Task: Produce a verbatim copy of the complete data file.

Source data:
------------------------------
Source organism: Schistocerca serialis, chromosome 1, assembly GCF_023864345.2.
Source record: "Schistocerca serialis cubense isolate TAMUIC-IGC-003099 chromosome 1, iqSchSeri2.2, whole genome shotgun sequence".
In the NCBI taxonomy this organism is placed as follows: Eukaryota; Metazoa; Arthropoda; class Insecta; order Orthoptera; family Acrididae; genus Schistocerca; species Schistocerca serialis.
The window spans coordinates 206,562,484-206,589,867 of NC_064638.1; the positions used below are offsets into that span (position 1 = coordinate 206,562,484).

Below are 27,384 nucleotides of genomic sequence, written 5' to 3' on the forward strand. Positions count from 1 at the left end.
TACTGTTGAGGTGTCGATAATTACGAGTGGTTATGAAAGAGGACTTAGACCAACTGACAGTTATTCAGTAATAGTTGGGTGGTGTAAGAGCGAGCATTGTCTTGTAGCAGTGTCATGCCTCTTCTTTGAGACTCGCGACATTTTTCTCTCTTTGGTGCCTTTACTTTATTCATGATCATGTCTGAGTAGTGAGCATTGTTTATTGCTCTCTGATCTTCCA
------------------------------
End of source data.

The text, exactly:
Source organism: Schistocerca serialis, chromosome 1, assembly GCF_023864345.2.
Source record: "Schistocerca serialis cubense isolate TAMUIC-IGC-003099 chromosome 1, iqSchSeri2.2, whole genome shotgun sequence".
In the NCBI taxonomy this organism is placed as follows: Eukaryota; Metazoa; Arthropoda; class Insecta; order Orthoptera; family Acrididae; genus Schistocerca; species Schistocerca serialis.
The window spans coordinates 206,562,484-206,589,867 of NC_064638.1; the positions used below are offsets into that span (position 1 = coordinate 206,562,484).

Below are 27,384 nucleotides of genomic sequence, written 5' to 3' on the forward strand. Positions count from 1 at the left end.
TACTGTTGAGGTGTCGATAATTACGAGTGGTTATGAAAGAGGACTTAGACCAACTGACAGTTATTCAGTAATAGTTGGGTGGTGTAAGAGCGAGCATTGTCTTGTAGCAGTGTCATGCCTCTTCTTTGAGACTCGCGACATTTTTCTCTCTTTGGTGCCTTTACTTTATTCATGATCATGTCTGAGTAGTGAGCATTGTTTATTGCTCTCTGATCTTCCA